As expected, Sarah’s voiceover is followed by a tilt-up shot of one T-800 endoskeleton crushing a human skull beneath its heel. It is holding a plasma rifle, surveying the landscape with its eyes glowing in the dark. This shot is quite similar to the famous tilt-up revealing shot of Arnold’s character (also a T-800 model) later in this film when he walks out of The Corral Bar. This shot underlines a statement that: For the time being, machines are establishing superiority over human in the war over the control of planet Earth. In fact, this shot also reminds me of the tilt-up dinosaur revealing shot in Jurassic Park (1993), which shares similar purpose of indicating that human is more inferior compared to the surrounding forces.

Then, the action kicks off, and we realise this desolate, deserted location was actually a battlefield. Explosions light up the sky beyond the T-800. Bursts of purple plasma beams pass over the skeleton’s head. Skynet’s weapons include Ground HKs (tank-like robot gun-platforms), flying Aerial HKs, Centurions gun-pods and humanoid terminators in diverse forms. Deep industrial droning and continuously repetitive war horn sound replace the silence, signalling an approaching swarm of deadly machines hunting their prey.

We see dozens of heavily-armed soldiers moving in formation across the city ruins. These are the same men and women who used to live ordinary lives in Los Angeles but are now trained in a tightly organised military force so as to fight against a common enemy. And thanks to Cameron’s masterstroke of directing, the action is visualised beautifully: the figures are highlighted only by the flashes of their violet plasma firearms and the glow of nearby explosions. Confronting manifold HK tanks and aerial HK drones, these human beings appear to be overpowered, several of them easily knocked down by the ruthless war machines. The cuts then come faster, showing just how chaotic and horrific this world is. Meanwhile, discordant music helps to reinforce the sense of panic and uncertainty. Sarah’s voiceover tells us Judgment Day occurred on August 29th, 1997, and this sequence is taking place in 2029. We’re witnessing only a thin slice of a decades-long bloodshed warfare.

At this point, Brad Fiedel’s score becomes more invigorating and anthemic. In a blasted stronghold, John Connor is observing the combat with night-vision binoculars. Camera is slowly pushing in at him as the battle wages on. The military general lowers the binoculars, revealing his left-side face which is heavily scarred. John appears to be a man in his 40s, forged in the furnace of a lifetime war. Camera pushes in until his extra-attentive eyes fill the frame, then cut to a blazing flame as Sarah’s narration concludes: “As before, the resistance was able to send a lone warrior, a protector for John. It was just a question of which one of them would reach him first.”(Terminator 2: Judgement Day, 1991). John Conor’s eyes expression during this shot is more than just battle-hardened. His look shares some resemblance to that of T-800 cyborg at the end of the title sequence, and also that of his own mother after she has been through various vicissitudes of life, relentless and emotionless. This makes the audience wonder whether he is aware of what he is fighting for, or he is now nothing more than just a fighting humanoid machine as his enemies.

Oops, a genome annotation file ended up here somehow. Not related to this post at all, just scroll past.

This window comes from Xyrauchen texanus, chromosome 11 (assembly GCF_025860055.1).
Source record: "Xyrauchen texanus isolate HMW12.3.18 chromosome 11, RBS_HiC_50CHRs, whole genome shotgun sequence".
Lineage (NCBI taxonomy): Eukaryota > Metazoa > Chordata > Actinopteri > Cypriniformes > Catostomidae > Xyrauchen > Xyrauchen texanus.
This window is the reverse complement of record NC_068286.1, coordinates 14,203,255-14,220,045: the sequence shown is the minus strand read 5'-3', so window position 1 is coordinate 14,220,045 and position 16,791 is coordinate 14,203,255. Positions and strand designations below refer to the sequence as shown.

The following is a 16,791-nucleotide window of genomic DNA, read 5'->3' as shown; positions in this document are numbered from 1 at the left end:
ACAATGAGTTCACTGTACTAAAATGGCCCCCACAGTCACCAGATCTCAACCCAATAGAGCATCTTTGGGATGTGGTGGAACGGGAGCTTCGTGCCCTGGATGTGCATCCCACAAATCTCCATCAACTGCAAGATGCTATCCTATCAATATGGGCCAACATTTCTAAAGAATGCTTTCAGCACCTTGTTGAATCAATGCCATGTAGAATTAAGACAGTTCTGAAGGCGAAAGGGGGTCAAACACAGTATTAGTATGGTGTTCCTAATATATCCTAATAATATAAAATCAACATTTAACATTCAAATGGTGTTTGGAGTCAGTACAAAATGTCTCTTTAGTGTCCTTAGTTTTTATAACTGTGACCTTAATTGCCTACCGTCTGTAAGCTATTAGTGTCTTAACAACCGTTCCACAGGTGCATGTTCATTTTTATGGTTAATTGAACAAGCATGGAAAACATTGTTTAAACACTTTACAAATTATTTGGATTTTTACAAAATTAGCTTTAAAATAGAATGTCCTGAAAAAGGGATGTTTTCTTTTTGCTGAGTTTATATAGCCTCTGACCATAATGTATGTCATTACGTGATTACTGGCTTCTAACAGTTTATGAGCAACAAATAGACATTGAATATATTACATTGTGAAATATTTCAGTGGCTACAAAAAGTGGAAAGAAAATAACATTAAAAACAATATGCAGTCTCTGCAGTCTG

Like its predecessor, Terminator 2: Judgement Day was a huge hit at box office in the fall of 1991, astonishing audiences and critics with its combination of sci-fi, action thriller and bittersweet moments of humanity. Obviously, this sequel succeeded in taking advantage of fantastic technological enhancement to deliver an emotional story containing themes of family, fate, hope, destiny, and despair. At its core, the film is tightly and simply plotted, which helps to make the story flow works well: a highly advanced killer cyborg is sent back to the past to kill a young future military leader, whereas another robotic humanoid machine also travels back in time to wreck that plan. All in all, James Cameron’s Terminator 2: Judgement Day incorporates signature characteristics of spectacle cinema to generate a visually mesmerising dystopian world, thus making this film “that rare genre classic that is every bit as good as its reputation.” (Abrams, 2017)

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Bibliography:

Cameron, J., 1991. Terminator 2: judgment day [Film].United States: TriStar Pictures.

James, C., 1984. The Terminator. Los Angeles: Orion Pictures.

Cameron, J., 1997. Titanic [Film].United States: Paramount Pictures.

Cameron, J. and Wisher, W., 1991. Terminator 2: Judgment Day(Vol. 2). USA.

Spielberg, S., 1993. Jurassic Park [Film]. Universal City: Amblin Entertainment.

Kail, E., 2016. The Mysterious, Innocent Complexity of the Playground. [online] Feature Shoot. Available at: https://www.featureshoot.com/2016/08/the-mysterious-innocent-complexity-of-the-playground/

Abrams, S., 2017. Terminator 2: Judgment Day 3D Movie Review (2017). [online] Rogerebert.com. Available at: https://www.rogerebert.com/reviews/terminator-2-judgment-day-3d-2017

scifi movie
Shannon Dinh
Shannon Dinh
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Shannon Dinh

Filmmaker & Designer & Digital Collage Artist